Carter Burwell's darkly mysterious orchestrations play a significant stylistic role in both Barton Fink and Fargo, two of the best films from acclaimed independent filmmakers Joel and Ethan Coen, particularly in light of the oft-violent content of the Coens' stories: violence can of course be laughable when the characters are too goofy to be believed, and tragic when the characters are too believable to be goofy, but the Coen brothers' creations are somewhere in between. They strike a precarious balance between a broadly comic Beckett-esque absurdism and a more straightforward, three-dimensional naturalism. Consequently, Burwell's grave, sweeping scores are a crucial reassurance that the Coens are not taking their characters' personal tragedies less seriously than are their audiences. Most of the tracks on this CD are from Fargo, reprising the heartbreakingly elegiac theme several times over (in orchestral versions and in sparse violin arrangements that echo the folk music indigenous to the snow-swept northern territories of the film).
Alan Barton was a British singer and member of the hit-making duo Black Lace, alongside Colin Gibb. Barton replaced Chris Norman in Smokie in 1986, recording six albums with them, and touring extensively as their lead vocalist and rhythm guitarist. He was the lead singer on Smokie's revival of their hit, "Living Next Door To Alice", recorded with British comedian Roy 'Chubby' Brown, as "Who The …. is Alice?". In the early 1990s he released his one and only solo album, Precious (1991) and two accompanying singles: "July 69" (1990) and "Carry Your Heart" (1991)…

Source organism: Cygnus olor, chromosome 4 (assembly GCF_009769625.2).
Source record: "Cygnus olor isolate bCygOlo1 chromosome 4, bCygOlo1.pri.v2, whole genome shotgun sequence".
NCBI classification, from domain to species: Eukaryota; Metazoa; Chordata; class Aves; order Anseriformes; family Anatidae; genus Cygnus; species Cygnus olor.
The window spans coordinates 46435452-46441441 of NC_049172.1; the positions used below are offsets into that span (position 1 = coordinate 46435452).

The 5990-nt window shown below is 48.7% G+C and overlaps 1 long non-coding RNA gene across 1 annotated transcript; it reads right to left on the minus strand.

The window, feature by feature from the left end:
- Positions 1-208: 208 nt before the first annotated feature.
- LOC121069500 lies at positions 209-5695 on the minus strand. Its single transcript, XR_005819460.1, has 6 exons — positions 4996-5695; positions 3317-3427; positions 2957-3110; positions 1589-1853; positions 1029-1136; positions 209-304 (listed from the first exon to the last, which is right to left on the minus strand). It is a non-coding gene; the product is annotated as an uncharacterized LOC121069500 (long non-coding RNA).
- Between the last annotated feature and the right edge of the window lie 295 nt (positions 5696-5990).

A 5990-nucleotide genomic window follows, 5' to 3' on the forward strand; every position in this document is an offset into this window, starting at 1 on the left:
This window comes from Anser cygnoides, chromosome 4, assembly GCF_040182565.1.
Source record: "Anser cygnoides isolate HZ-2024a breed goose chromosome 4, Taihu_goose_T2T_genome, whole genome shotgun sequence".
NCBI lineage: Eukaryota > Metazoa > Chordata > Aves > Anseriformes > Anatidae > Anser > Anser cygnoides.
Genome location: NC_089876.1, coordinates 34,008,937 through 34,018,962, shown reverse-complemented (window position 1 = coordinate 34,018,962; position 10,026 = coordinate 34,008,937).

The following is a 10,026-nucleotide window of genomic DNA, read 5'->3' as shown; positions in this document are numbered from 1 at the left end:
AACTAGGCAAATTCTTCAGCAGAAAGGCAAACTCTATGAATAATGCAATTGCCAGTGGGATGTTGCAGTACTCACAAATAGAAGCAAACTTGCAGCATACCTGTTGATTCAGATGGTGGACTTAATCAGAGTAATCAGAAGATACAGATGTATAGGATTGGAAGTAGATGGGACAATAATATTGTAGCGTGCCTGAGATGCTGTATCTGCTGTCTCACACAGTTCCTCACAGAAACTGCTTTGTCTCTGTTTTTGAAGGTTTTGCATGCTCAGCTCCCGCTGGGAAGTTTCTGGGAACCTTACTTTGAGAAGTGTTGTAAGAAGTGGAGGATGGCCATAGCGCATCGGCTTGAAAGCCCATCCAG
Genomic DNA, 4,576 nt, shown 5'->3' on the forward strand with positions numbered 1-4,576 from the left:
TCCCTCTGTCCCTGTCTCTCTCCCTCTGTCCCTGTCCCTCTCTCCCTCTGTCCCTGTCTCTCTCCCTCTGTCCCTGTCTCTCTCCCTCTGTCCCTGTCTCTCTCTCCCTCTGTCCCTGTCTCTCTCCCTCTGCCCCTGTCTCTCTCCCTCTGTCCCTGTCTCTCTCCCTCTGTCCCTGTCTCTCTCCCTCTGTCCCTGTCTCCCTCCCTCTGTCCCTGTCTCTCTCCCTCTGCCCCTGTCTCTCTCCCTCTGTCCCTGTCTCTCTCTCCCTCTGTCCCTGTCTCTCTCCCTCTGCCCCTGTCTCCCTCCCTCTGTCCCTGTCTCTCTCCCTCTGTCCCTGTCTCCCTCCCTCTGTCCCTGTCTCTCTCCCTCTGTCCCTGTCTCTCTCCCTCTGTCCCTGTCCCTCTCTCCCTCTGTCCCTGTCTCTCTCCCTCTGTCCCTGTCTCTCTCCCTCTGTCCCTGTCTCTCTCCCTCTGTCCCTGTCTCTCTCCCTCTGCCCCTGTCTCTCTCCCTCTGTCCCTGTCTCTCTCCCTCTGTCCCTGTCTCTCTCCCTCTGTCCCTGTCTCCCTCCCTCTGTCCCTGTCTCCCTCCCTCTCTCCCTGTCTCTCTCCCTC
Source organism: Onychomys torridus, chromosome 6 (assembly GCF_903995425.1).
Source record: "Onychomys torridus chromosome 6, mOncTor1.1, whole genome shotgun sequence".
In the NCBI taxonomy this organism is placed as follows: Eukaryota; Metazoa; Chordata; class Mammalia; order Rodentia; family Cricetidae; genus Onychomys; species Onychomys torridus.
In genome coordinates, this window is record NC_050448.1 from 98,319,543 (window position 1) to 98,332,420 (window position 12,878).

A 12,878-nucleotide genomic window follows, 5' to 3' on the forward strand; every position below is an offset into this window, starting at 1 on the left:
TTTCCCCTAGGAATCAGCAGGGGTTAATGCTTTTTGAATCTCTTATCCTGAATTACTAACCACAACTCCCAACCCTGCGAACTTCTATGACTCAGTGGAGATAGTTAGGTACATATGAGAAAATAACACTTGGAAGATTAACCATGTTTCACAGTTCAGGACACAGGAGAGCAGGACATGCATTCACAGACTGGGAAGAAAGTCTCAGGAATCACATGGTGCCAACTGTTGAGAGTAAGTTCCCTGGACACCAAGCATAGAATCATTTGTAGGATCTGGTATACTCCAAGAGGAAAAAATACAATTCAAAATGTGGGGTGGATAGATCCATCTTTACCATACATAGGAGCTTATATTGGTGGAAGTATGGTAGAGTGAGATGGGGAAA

In 1941, New York intellectual playwright Barton Fink comes to Hollywood to write a Wallace Beery wrestling picture. Staying in the eerie Hotel Earle, Barton develops severe writer's block. His neighbor, jovial insurance salesman Charlie Meadows, tries to help, but Barton continues to struggle as a bizarre sequence of events distracts him even further from his task.
~ Scott Renshaw